- Five Gems of Knowledge I Learned at the Annual Teacher Self-Care Conference - June 27, 2019
- Copyright Violations in the Classroom: When Beg, Borrow, and Steal Turns into a Crime - May 29, 2019
- Silent Compliance, not Honesty is Wanted in Education - March 7, 2019
- Why School Father & Daughter Dances are Antiquated - February 10, 2019
- Dr. Martin Luther King, Jr. Day Should Not Be an Inclement Weather Makeup Day - January 14, 2019
- Teacher Attendance Does Matter, but I Still Unapologetically Take Days Off at My School - December 21, 2018
- It’s the Most Stressful Time of the Year- A Teacher’s Edition - December 19, 2018
- The 10 Car Rider Commandments - December 13, 2018
- Are You A Ticking Time Bomb in the Classroom? - November 18, 2018
- A Conversation with Dr. Jeff Butts, 2019 Indiana Superintendent of the Year - October 10, 2018
I love being a teacher. I know it is my calling. It can be frustrating when you know what you need to be a successful teacher, but you receive something else. Here are a few things teachers get, versus what they really need.
What teachers get: No professional development choice
What teachers need: Self-selected professional development
If you are truly a reflective practitioner like they taught us to be in college, then you know your shortcomings. You also know what you need to learn to help engage students in content. Instead of being able to attend a professional development opportunity that you would like to attend, teachers get to attend district or school selected PD. I know, I know, some schools think they are offering us a choice when they give us a menu of professional development to attend. Don’t tell us to think outside of the box when our professional development is boxed into the few options we are given.
What teachers get: Improve your weak areas ASAP
What teachers need: Guidance and support to improve
Apparently, marking up a teacher’s evaluation with needs improvement and a deadline to improve is supposed to magically help the teacher get better. Teachers aren’t inside of the administrator’s head and without specific guidance and support many times teachers work overtime to improve and end up having their contract not be renewed or finding themselves on a plan which is a signal that your time at the school is coming to an end.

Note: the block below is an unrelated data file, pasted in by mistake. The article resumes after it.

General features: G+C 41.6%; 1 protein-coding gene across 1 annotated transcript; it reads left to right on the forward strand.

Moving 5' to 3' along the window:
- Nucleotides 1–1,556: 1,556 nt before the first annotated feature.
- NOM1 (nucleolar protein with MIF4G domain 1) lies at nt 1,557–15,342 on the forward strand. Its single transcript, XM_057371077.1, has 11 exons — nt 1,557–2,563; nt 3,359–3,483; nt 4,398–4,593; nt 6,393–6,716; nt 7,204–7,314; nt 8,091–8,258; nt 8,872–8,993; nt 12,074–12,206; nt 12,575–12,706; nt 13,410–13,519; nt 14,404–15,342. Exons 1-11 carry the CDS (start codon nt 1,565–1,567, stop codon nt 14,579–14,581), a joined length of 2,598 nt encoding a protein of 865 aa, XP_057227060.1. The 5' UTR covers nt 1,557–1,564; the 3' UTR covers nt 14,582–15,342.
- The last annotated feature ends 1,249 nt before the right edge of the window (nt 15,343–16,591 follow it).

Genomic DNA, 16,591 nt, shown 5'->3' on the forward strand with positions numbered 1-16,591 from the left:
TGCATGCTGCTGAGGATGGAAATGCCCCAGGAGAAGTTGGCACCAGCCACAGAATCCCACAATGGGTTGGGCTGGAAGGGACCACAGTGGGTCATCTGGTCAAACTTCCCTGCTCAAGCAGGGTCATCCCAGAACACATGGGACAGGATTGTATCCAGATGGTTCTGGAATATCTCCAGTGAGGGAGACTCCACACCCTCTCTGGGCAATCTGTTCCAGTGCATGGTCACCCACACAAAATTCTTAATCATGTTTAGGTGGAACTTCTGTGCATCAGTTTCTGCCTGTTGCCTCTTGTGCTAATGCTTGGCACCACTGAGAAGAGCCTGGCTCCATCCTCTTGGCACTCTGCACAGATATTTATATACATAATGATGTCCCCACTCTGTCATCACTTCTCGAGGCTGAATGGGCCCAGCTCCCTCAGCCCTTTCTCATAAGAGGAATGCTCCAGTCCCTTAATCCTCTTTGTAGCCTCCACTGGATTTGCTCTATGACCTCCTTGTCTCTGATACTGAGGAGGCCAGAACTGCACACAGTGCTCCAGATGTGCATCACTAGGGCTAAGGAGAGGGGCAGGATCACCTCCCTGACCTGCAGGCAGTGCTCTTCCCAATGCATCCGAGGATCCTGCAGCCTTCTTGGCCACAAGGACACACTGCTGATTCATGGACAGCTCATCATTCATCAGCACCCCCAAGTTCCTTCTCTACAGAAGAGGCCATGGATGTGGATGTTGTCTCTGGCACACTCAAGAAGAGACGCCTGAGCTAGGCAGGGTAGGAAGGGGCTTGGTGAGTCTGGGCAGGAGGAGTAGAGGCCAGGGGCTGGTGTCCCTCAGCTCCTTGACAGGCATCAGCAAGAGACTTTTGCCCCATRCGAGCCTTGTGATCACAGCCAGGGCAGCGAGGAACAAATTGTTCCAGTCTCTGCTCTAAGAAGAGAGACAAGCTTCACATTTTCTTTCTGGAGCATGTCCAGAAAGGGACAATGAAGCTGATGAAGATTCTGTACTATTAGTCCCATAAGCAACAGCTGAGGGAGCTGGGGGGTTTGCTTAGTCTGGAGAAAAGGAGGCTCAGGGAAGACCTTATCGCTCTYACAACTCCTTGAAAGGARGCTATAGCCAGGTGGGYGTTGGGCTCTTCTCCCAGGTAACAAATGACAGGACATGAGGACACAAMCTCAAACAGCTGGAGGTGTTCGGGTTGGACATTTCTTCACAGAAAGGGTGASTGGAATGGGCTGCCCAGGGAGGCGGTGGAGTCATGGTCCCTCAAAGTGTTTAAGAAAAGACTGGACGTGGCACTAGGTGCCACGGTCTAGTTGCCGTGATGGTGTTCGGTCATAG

What teachers get: Moral boosting activities
What teachers need: Better school culture
Apparently, in some training somewhere, administrators learned that teachers enjoy waiting for their name to be called in a raffle to pick from stuff they don’t want or need. Maybe the administrator was given a lot of stuff, but in most cases, I have seen administrators buy stuff for a raffle to boost morale and bring excitement. Also, wearing jeans does not boost morale or giving me another Starbucks card. At this point in my career, I can’t even pretend that I’m excited anymore. If the culture in the school is positive, then you won’t have to come up with ways to boost morale.
What teachers get: Resources teachers don’t want to use
What teachers need: Resources teachers need to conduct class
Beware when your administrator returns from a PD. The next thing you know is everyone has been provided materials based on something new the administrator learned. You have money to buy everyone this resources, but the basic supplies I need to run my class can’t be purchased. I’m still trying to figure out how this works.
What teachers get: Mandates to direct every part of their life once they enter school
What teachers need: Freedom
In one school where I was employed, it was against school policy to eat or drink in the hallway. The principal’s rationale was that it wasn’t fair to tell students not to eat or drink in the hall and we were doing the same. Look, I’m grown and there are some things I get to do that children don’t get to do because I am grown. I understand that jobs have rules, but do we need rules about every little thing?
What teachers get: More work to earn a temporary stipend
What teachers need: More money
For the last three school years, I have taken on teacher leader roles. The leadership experience was great. But as my husband pointed out, “Why do you have to jump through more hoops to get these special roles to get more money when you could switch to another school and do one job and just get a pay raise?” My husband made a valid point and I took his advice. I did just that this school year. I’m no longer a teacher leader, but I don’t have to do extra work for more money. I went to a district that paid me more, thousands of dollars more. This means more time for myself, my husband, and my boys.
I’m sure I missed some. What would you add to this list?